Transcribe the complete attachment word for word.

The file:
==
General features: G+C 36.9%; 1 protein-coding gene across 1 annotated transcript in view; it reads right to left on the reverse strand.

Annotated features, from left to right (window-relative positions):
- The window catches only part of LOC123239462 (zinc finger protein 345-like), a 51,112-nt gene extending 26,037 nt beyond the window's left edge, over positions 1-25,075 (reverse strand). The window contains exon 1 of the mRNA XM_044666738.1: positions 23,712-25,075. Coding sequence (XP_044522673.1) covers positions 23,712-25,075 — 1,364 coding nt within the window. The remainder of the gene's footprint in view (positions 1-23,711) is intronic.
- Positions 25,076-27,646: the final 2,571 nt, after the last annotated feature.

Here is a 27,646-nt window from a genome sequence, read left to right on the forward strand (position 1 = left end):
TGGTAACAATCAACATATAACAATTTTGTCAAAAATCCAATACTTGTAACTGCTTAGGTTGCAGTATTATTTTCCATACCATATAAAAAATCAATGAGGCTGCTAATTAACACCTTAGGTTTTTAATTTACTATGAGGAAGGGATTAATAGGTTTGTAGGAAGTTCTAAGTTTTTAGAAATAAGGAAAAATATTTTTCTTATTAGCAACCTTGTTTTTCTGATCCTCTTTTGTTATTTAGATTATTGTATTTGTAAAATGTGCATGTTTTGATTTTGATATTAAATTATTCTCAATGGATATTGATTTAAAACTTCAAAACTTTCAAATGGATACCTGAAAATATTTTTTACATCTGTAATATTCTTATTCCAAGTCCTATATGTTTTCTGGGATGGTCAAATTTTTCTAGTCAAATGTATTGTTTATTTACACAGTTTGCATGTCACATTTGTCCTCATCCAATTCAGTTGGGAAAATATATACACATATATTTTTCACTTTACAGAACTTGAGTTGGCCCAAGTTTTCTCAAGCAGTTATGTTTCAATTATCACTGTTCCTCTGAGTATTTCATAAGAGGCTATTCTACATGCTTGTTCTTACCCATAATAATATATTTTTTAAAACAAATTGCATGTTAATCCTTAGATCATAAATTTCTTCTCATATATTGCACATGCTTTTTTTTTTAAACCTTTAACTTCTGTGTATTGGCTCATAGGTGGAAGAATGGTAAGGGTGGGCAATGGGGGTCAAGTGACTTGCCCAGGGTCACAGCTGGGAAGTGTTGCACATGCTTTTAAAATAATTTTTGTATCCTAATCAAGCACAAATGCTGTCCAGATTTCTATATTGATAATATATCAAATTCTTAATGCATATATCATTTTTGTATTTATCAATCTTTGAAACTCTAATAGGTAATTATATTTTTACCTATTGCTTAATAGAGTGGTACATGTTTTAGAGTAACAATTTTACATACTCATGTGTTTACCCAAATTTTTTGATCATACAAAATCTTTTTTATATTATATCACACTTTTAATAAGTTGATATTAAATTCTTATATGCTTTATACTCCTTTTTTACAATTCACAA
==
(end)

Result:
General features: G+C 36.9%; 1 protein-coding gene across 1 annotated transcript in view; it reads right to left on the reverse strand.

Annotated features, from left to right (window-relative positions):
- The window catches only part of LOC123239462 (zinc finger protein 345-like), a 51,112-nt gene extending 26,037 nt beyond the window's left edge, over positions 1-25,075 (reverse strand). The window contains exon 1 of the mRNA XM_044666738.1: positions 23,712-25,075. Coding sequence (XP_044522673.1) covers positions 23,712-25,075 — 1,364 coding nt within the window. The remainder of the gene's footprint in view (positions 1-23,711) is intronic.
- Positions 25,076-27,646: the final 2,571 nt, after the last annotated feature.

Here is a 27,646-nt window from a genome sequence, read left to right on the forward strand (position 1 = left end):
TGGTAACAATCAACATATAACAATTTTGTCAAAAATCCAATACTTGTAACTGCTTAGGTTGCAGTATTATTTTCCATACCATATAAAAAATCAATGAGGCTGCTAATTAACACCTTAGGTTTTTAATTTACTATGAGGAAGGGATTAATAGGTTTGTAGGAAGTTCTAAGTTTTTAGAAATAAGGAAAAATATTTTTCTTATTAGCAACCTTGTTTTTCTGATCCTCTTTTGTTATTTAGATTATTGTATTTGTAAAATGTGCATGTTTTGATTTTGATATTAAATTATTCTCAATGGATATTGATTTAAAACTTCAAAACTTTCAAATGGATACCTGAAAATATTTTTTACATCTGTAATATTCTTATTCCAAGTCCTATATGTTTTCTGGGATGGTCAAATTTTTCTAGTCAAATGTATTGTTTATTTACACAGTTTGCATGTCACATTTGTCCTCATCCAATTCAGTTGGGAAAATATATACACATATATTTTTCACTTTACAGAACTTGAGTTGGCCCAAGTTTTCTCAAGCAGTTATGTTTCAATTATCACTGTTCCTCTGAGTATTTCATAAGAGGCTATTCTACATGCTTGTTCTTACCCATAATAATATATTTTTTAAAACAAATTGCATGTTAATCCTTAGATCATAAATTTCTTCTCATATATTGCACATGCTTTTTTTTTTAAACCTTTAACTTCTGTGTATTGGCTCATAGGTGGAAGAATGGTAAGGGTGGGCAATGGGGGTCAAGTGACTTGCCCAGGGTCACAGCTGGGAAGTGTTGCACATGCTTTTAAAATAATTTTTGTATCCTAATCAAGCACAAATGCTGTCCAGATTTCTATATTGATAATATATCAAATTCTTAATGCATATATCATTTTTGTATTTATCAATCTTTGAAACTCTAATAGGTAATTATATTTTTACCTATTGCTTAATAGAGTGGTACATGTTTTAGAGTAACAATTTTACATACTCATGTGTTTACCCAAATTTTTTGATCATACAAAATCTTTTTTATATTATATCACACTTTTAATAAGTTGATATTAAATTCTTATATGCTTTATACTCCTTTTTTACAATTCACAA